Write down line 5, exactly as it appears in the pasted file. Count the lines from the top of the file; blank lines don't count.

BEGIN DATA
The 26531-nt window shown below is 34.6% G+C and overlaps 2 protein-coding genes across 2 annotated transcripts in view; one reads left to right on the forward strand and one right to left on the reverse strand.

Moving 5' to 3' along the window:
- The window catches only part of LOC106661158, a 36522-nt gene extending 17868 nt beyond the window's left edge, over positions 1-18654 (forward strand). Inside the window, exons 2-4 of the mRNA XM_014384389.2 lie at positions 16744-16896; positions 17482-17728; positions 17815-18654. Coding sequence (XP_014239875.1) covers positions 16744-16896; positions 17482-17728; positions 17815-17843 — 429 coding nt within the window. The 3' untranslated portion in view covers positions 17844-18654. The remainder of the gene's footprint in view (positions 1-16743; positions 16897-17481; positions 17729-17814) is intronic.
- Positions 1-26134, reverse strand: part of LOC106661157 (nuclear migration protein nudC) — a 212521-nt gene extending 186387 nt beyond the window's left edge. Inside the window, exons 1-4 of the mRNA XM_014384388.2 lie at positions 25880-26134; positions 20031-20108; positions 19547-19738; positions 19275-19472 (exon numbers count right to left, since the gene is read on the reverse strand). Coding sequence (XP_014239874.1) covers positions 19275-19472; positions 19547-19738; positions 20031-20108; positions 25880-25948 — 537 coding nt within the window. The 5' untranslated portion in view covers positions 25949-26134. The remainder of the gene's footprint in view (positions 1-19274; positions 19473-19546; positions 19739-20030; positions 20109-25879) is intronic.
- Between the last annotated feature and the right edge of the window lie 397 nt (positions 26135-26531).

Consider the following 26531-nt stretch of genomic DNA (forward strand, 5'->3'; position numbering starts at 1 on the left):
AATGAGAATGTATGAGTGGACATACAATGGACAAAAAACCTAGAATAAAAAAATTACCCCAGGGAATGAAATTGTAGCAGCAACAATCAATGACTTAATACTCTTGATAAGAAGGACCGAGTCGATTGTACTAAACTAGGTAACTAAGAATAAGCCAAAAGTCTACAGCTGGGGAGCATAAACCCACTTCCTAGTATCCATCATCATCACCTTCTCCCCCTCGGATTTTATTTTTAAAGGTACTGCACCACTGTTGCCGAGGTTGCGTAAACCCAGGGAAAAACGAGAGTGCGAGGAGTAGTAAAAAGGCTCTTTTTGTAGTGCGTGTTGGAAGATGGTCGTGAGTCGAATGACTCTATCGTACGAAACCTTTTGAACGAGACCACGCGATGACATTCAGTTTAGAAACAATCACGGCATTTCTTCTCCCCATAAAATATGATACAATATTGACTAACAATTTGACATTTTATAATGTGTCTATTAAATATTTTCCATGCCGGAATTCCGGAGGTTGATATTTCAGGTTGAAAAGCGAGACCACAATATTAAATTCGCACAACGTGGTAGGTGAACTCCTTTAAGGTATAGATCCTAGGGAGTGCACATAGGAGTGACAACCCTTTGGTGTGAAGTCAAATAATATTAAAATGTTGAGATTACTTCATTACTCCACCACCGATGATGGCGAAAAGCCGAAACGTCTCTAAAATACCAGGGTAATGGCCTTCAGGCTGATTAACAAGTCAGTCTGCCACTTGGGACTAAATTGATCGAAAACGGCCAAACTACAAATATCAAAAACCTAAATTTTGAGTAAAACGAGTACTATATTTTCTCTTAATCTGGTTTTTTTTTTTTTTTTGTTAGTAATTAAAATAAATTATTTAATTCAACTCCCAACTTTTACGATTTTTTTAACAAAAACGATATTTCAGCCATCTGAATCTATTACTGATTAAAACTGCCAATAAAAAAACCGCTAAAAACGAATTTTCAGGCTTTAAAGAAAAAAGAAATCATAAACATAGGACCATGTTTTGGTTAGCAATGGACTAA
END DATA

- Between the last annotated feature and the right edge of the window lie 397 nt (positions 26135-26531).